Thursday, September 27, 2007

Conrad Beuter

Conrad Beuter, also known as “Benter”, was born 1828 in Prussia, Germany.

Conrad immigrated to the United States, probably in 1862 or 1863, eventually settling in Grand Rapids, Michigan. It is possible that he had been married since his son Frank (1862-1897) was born in either Prussia or Austria.

He stood 5’2” with gray eyes, black hair and a dark complexion, and was a 35-year-old farmer possibly living in Grand Rapids’ First Ward when he enlisted in Company C on December 24, 1863, at Grand Rapids for 3 years, crediting Grand Rapids’ First Ward, and was mustered on January 6, 1864, at Grand Rapids. (Company C was made up largely of German and Dutch immigrants, many of whom lived on the west side of the Grand River in Grand Rapids. This company was the descendant of the old Grand Rapids Rifles, also known as the “German Rifles”, a prewar local militia company composed solely of German troopers.)

Conrad joined the Regiment on February 18 at Camp Bullock, Virginia, and was wounded severely, possibly in the foot, and was reported missing in action on May 12, 1864, at Spotsylvania, Virginia. Conrad was transferred as missing in action to Company I, Fifth Michigan infantry upon consolidation of the Third and Fifth Michigan Regiments on June 10, 1864, and was in fact absent sick from May through December. He was eventually transferred to Harper hospital in Detroit, from whence he was returned to duty on December 18, 1864, and was mustered out July 5, 1865, at Jeffersonville, Indiana.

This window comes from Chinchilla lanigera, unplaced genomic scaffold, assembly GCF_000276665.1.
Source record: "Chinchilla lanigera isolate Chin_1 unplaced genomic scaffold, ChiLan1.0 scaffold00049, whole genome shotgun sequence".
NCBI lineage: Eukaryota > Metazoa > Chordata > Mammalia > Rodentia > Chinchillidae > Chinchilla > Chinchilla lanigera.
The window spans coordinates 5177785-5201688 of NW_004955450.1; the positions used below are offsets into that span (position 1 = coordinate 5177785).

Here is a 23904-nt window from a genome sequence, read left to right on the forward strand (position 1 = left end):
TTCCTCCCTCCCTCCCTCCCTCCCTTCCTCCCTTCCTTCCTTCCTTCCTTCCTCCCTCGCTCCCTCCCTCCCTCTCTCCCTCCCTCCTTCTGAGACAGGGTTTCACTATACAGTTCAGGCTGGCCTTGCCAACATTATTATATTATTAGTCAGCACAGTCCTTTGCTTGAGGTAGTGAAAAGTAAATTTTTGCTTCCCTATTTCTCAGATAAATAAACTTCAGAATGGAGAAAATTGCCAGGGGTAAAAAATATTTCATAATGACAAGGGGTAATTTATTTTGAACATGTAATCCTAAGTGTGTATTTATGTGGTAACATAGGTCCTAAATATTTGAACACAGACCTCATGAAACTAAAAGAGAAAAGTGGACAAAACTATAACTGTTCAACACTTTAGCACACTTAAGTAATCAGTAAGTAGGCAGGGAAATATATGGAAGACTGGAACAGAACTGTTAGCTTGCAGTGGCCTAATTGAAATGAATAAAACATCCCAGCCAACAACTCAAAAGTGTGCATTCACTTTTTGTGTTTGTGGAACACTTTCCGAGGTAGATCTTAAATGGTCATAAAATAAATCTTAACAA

After the war Conrad returned to western Michigan.

Conrad was married (possibily a seocnd time) to Prussian-born wife Theresa Kraut (1834-1899), on November 7th, 1867 at St. Mary’s church in Grand Rapids.

By 1870 Conrad was working as a laborer (although he reportedly owned some $1000 worth of real estate) and living with his wife and son Frank in Grand Rapids’ Fourth Ward.

By 1880 Conrad was living with his wife and son Frank and working in a sawmill in Walker, Kent County; and he was living in Walker in 1890. He might have been working as a farmer in the vicinity of Alpine road in 1889. He was probably living in Walker, Kent County in 1891.

Conrad was living in Michigan when he applied for and received pension (no 565,213, dated 1889), for his service in the Fifth Michigan. He was probably a Roman Catholic.

While the record is unclear Conrad presumably died in Grand Rapids and may likely be buried in Mt. Calvary cemetery in Grand Rapids. In any case, his wife and son (?) are buried in Mt. Calvary.

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